The latest capital injection for the NHS falls short of the mark, says Niall Dickson, chief executive of the NHS Confederation, who here explains why more capital investment is needed and how it is critical to transforming healthcare.
It would be churlish not to welcome the latest capital injection. It is not enough; it is another short-term reaction; and it certainly does not amount to an investment plan; but for those 40 trusts named, particularly the six in the first phase, this is good news.
However, the backlog of maintenance and the paucity of investment in infrastructure, IT and tech more generally in hospitals, but not just in hospitals, represents a real brake on what is possible if we are to transform care and ensure the safety of patients.
The absence of any mention of capital in the 2018 ‘birthday’ spending plans ahead of the Long Term Plan was a lost opportunity which has still not been grabbed. The maintenance backlog alone is around £6 billion and this latest injection, even with the earlier £1.8 billion, falls woefully short of what is required.
In a recent survey of our members, 85 per cent of you reported lack of capital investment had inhibited delivery. In parts of the system the state of our estate is dire - mental health trusts, for example, have among the worst fabric and fastest rising maintenance backlogs. Some of the places where we treat some of the most acutely ill and vulnerable patients are disgracefully underfunded.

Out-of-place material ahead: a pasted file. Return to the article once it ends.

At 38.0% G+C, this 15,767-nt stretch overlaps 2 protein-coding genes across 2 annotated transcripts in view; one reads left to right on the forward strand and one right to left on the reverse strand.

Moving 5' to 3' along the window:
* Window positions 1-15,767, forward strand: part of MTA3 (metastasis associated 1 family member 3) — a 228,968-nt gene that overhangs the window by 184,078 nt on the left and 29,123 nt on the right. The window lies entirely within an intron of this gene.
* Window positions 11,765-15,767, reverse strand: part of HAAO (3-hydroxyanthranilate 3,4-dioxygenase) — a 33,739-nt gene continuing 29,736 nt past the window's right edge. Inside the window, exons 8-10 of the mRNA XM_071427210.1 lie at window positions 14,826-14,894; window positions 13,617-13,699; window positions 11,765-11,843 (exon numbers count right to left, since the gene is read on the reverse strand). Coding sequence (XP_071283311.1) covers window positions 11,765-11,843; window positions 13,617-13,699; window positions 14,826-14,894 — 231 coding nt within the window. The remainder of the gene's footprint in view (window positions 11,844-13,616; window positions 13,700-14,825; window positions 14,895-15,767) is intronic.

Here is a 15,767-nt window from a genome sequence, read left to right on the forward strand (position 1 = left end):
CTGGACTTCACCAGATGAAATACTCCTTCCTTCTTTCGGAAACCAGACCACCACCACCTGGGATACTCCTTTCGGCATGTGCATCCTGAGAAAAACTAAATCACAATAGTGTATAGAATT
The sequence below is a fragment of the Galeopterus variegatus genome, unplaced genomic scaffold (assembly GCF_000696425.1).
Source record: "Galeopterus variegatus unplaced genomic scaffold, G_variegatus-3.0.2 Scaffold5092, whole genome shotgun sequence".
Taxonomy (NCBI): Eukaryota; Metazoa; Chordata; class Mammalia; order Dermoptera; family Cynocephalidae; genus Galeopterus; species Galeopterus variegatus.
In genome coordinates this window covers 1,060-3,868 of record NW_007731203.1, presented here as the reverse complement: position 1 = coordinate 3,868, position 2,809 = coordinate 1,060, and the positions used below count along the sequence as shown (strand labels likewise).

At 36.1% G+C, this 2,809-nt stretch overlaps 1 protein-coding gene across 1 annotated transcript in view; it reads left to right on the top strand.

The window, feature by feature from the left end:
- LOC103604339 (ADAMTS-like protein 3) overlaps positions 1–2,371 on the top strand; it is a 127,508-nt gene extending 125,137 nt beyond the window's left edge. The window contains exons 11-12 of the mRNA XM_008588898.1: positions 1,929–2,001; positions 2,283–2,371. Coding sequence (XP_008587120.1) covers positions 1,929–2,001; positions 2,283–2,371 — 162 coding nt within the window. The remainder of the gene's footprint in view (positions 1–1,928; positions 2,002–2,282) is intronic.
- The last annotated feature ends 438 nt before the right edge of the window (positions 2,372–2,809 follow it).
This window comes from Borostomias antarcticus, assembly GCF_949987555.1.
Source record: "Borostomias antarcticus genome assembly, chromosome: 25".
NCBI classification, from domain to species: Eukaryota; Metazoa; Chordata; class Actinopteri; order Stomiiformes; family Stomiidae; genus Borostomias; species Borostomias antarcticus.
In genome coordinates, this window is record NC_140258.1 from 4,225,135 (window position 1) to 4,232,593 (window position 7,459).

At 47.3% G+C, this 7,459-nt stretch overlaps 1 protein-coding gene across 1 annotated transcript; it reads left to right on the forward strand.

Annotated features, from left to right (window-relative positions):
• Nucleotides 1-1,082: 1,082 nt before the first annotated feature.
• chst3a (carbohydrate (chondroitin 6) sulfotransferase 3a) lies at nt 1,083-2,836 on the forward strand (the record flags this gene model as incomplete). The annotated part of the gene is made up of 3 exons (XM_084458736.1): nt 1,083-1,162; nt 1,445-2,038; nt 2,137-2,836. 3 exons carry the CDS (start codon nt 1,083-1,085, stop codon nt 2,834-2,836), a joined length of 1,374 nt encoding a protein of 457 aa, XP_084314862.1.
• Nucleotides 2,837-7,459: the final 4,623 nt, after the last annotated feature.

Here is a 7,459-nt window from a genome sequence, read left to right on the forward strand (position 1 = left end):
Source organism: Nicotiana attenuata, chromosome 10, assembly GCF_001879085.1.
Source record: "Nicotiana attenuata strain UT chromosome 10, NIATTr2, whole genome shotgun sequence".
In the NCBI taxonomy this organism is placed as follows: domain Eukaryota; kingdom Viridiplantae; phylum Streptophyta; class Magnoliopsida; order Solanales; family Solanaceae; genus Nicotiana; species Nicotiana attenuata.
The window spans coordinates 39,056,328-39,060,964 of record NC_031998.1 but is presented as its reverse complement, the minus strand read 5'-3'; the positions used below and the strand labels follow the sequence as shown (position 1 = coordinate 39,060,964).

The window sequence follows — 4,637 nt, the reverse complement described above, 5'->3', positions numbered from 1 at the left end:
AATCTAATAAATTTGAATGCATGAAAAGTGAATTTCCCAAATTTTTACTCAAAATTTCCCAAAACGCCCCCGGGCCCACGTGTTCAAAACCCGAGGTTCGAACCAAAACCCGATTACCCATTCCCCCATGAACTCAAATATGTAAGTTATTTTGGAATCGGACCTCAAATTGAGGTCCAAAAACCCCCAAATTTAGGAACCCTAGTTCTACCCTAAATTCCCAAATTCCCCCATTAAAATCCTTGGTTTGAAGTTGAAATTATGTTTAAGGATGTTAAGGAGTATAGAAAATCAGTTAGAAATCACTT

None of this should be a surprise to anyone who looks beyond these shores. In the years before the financial crash, the UK had made its way up the healthcare capital spending league to a level comparable with other OECD countries, at just over 0.5 per cent of GDP.
Since then, it has dropped to about half that level. Interestingly, not much of the fall is explained by capital-to-revenue transfers. The Health Foundation estimates that in 2016, without a capital-to-revenue transfer, capital spending could have been just 0.03 per cent higher.
In other words, the real issue was, and is, that the original allocations have been grossly inadequate in the first place.
The foundation estimates that the cost of bringing the UK up to the OECD average of capital spending as a share of GDP in 2019/20 was £9.5 billion, which means we were £3.5 billion (58%) short last year alone.
Of course, we need a longer-term solution, with guarantees of funding over the same period as the revenue funding stream. As others have pointed out, we should benchmark ourselves against comparable countries to measure progress.
And if the centre and the politicians are serious about the principle of subsidiarity, which they claim to be, key decisions about where the money is spent should be devolved to local systems rather than subject to national and indeed sometimes political determination. And dare one say it, in some cases, it may be decided that investment in IT infrastructure is better than a shiny new hospital.
Niall Dickson is chief executive of the NHS Confederation. Follow him on Twitter @NHSC_Niall and the Confed @nhsconfed